This compilation highlights situation of ten such RFD projects in the country which are failing miserably and facing stiff resistance from concerned citizens and dependent people during last one year or so.
Continue reading “Top Ten River Front Development Stories 2022: Destroying Rivers, Livelihoods”
(Feature Image: WATERMARK: An 1810 painting by J. Hammer of the Hooghly at Serampore/ Source, The Telegraph)
The plight of urban rivers in India has been going from bad to worse courtesy systematic neglect and unplanned development projects. On the one hand they are being increasingly deprived of freshwater flows by diverting water for domestic supplies and on the other have been turned into dumping place for mostly untreated solid and liquid waste in massive amounts from residential areas as well as industrial pockets. Nevertheless, there are some remarkable efforts being undertaken by individuals, organizations, government departments aiming at restoration of urban rivers at some places across the country. This compilation highlights top ten such positive urban river stories taking place during past one year.
Continue reading “Urban Rivers 2022: Top Ten Positive Stories from India”
Feature Image: Renuka Dam Sangharsh Samiti members take out a protest march at Dadahu in Sirmaur district on Dec. 19, 2021. Tribune photo
What will be the realistic cost of power from hydropower projects being pushed by the Prime Minister during this visit today to Himachal Pradesh? One indication of that comes from the 111 MW Sawra Kuddu HEP that he inaugurates during his visit. The cost of this project is already over Rs 2080 Crores, likely to go up further. Which means per MW installed capacity, the cost is around Rs 20 Crores. At this cost, the cost of power from the project is likely to be over Rs 8 per unit even without factoring in the social, environmental and increased disaster vulnerability costs that such projects impose on the fragile Himalayan Mountains. As if to also remind the active seismic zone, on the eve of his visit, there were tremors, even if mild, in Mandi.
The Renuka dam that he lays the foundation for does not even have all the statutory clearances. Its EIA has been the most dishonest exercise, as came out in the NGT hearings. What signal is the government sending by laying foundation stone for such a project? Similar are the issues with Luhri I and Dhaulasidh HEPs. The government seems to be pushing such outdated, unviable, costly and destructive projects in fragile Himalayan regions, purely on political arithmetic assumptions, but possibly need to realise that these projects are not even popular and they are also most inappropriate in the climate change context. Or is it the lure of spending such huge sums of unaccountable public money that provide opportunities for getting election funds for the party that is driving such undemocratic decisions?
Continue reading “DRP NB 27 Dec 2021: PM pushes unviable, destructive Hydro projects in HP”
By allowing the Char Dham Highway to go ahead, putting aside all the environment, safety, disaster vulnerability and even norms and affidavits of the Ministry of Highways and the Defence Ministry, as well as the report of the expert panel set up by the apex court, the Judiciary has again failed the Environment, among other things. This is contrary to the generally held belief that Judiciary stands up for the cause of the environment. That belief has no real basis, as can be seen again. This is also failure of the governance, experts and environmental groups, besides also the failure of the media too.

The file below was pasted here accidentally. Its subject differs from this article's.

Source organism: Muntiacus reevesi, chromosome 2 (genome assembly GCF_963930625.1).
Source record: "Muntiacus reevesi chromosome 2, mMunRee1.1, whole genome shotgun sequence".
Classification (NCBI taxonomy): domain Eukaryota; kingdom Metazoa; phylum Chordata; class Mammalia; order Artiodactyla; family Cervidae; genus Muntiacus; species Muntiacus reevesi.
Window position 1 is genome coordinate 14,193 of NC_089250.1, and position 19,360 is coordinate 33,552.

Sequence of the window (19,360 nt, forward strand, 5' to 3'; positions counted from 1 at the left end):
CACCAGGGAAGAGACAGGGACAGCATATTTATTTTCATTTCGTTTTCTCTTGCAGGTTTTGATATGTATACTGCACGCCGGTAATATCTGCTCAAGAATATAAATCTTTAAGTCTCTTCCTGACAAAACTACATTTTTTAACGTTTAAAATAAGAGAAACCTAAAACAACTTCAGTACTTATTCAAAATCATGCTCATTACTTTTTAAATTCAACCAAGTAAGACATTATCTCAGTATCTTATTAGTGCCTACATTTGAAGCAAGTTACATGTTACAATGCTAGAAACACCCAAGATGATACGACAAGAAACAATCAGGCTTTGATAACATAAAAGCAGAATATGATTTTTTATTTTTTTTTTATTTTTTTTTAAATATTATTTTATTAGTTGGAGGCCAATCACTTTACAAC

Continue reading “DRP News Bulletin 20 Dec 2021: Judiciary fails the environment AGAIN”
In a wise move, the Brihanmumbai Municipal Corporation (BMC) has cancelled Gargai dam project. In its January 2014, submission to Expert Appraisal Committee (EAC), SANDRP had highlighted the adverse impacts of this project on tribal people and Tansa Sanctuary stressing on alternatives including recycling of sewage and rain water harvesting. Finally, now the BMC has scrapped the unjustified project which would have caused felling of 4.5 lakh trees which BMC chief Iqbal Chahal rightly finds pointless in the wake of increasing climate change threats.
It is worth to mention that in February 2020 BMC was learnt reconsidering its Pinjal dam project and exploring other options including waste water recycling. Indeed the BMC is taking right steps. Dams are costly, destructive projects impacting rivers, forests and local people in multiple ways. The demand side management, efficient use of existing water supplies, rain water harvesting and recycling of waste water are among far better alternatives to meet urban water demands.
Continue reading “DRP NB 13 Dec. 2021: Gargai Dam Scrapped; Wise Move by BMC to Go for Alternatives”
The NGT demanding that there is need for greater transparency in the Ganga Cleaning efforts by NMCG and others, leading to accountability for the expected results is no doubt welcome if it were to become a reality. It has been required for long, since the Ganga Cleaning Efforts started in 1980s when Ganga Action Plan started, and it is even more required with the promises coming from the Prime Minister, no less today. Unfortunately, there is no real improvement in the state of the river, as the NGT has said. One only hopes that this latest initiative will lead to some real change, even through the track record of judiciary (including NGT) in this regard is far from inspiring.
Continue reading “DRP NB 6 Dec 2021: NGT demands accountability for Ganga Cleaning”